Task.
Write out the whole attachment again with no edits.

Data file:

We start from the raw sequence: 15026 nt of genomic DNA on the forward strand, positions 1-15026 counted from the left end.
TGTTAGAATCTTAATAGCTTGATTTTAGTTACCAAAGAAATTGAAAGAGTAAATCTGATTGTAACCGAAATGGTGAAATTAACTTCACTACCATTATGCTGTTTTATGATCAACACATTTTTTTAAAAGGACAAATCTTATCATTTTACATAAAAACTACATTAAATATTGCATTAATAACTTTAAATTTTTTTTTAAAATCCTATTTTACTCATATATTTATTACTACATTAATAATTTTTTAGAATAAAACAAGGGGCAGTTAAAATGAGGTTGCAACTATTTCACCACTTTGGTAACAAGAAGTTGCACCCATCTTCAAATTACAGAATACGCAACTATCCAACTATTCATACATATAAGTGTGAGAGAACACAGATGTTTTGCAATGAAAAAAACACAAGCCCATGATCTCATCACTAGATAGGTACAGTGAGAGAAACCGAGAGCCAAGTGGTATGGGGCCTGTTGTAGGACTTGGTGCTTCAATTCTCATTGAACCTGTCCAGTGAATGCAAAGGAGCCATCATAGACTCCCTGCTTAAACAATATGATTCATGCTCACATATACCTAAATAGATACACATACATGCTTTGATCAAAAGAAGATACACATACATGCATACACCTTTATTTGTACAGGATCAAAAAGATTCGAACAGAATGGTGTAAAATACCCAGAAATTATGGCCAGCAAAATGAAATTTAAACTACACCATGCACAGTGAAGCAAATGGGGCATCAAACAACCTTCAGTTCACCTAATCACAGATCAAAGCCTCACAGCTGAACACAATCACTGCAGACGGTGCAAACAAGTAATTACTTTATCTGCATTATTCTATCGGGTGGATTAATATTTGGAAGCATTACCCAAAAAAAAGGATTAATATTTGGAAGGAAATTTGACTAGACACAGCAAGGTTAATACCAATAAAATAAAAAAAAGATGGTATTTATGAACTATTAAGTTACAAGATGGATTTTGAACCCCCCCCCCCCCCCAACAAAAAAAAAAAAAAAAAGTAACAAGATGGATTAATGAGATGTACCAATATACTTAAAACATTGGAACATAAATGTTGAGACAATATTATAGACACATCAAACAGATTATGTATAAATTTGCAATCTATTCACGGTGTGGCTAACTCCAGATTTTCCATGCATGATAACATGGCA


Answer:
We start from the raw sequence: 15026 nt of genomic DNA on the forward strand, positions 1-15026 counted from the left end.
TGTTAGAATCTTAATAGCTTGATTTTAGTTACCAAAGAAATTGAAAGAGTAAATCTGATTGTAACCGAAATGGTGAAATTAACTTCACTACCATTATGCTGTTTTATGATCAACACATTTTTTTAAAAGGACAAATCTTATCATTTTACATAAAAACTACATTAAATATTGCATTAATAACTTTAAATTTTTTTTTAAAATCCTATTTTACTCATATATTTATTACTACATTAATAATTTTTTAGAATAAAACAAGGGGCAGTTAAAATGAGGTTGCAACTATTTCACCACTTTGGTAACAAGAAGTTGCACCCATCTTCAAATTACAGAATACGCAACTATCCAACTATTCATACATATAAGTGTGAGAGAACACAGATGTTTTGCAATGAAAAAAACACAAGCCCATGATCTCATCACTAGATAGGTACAGTGAGAGAAACCGAGAGCCAAGTGGTATGGGGCCTGTTGTAGGACTTGGTGCTTCAATTCTCATTGAACCTGTCCAGTGAATGCAAAGGAGCCATCATAGACTCCCTGCTTAAACAATATGATTCATGCTCACATATACCTAAATAGATACACATACATGCTTTGATCAAAAGAAGATACACATACATGCATACACCTTTATTTGTACAGGATCAAAAAGATTCGAACAGAATGGTGTAAAATACCCAGAAATTATGGCCAGCAAAATGAAATTTAAACTACACCATGCACAGTGAAGCAAATGGGGCATCAAACAACCTTCAGTTCACCTAATCACAGATCAAAGCCTCACAGCTGAACACAATCACTGCAGACGGTGCAAACAAGTAATTACTTTATCTGCATTATTCTATCGGGTGGATTAATATTTGGAAGCATTACCCAAAAAAAAGGATTAATATTTGGAAGGAAATTTGACTAGACACAGCAAGGTTAATACCAATAAAATAAAAAAAAGATGGTATTTATGAACTATTAAGTTACAAGATGGATTTTGAACCCCCCCCCCCCCCCAACAAAAAAAAAAAAAAAAAGTAACAAGATGGATTAATGAGATGTACCAATATACTTAAAACATTGGAACATAAATGTTGAGACAATATTATAGACACATCAAACAGATTATGTATAAATTTGCAATCTATTCACGGTGTGGCTAACTCCAGATTTTCCATGCATGATAACATGGCA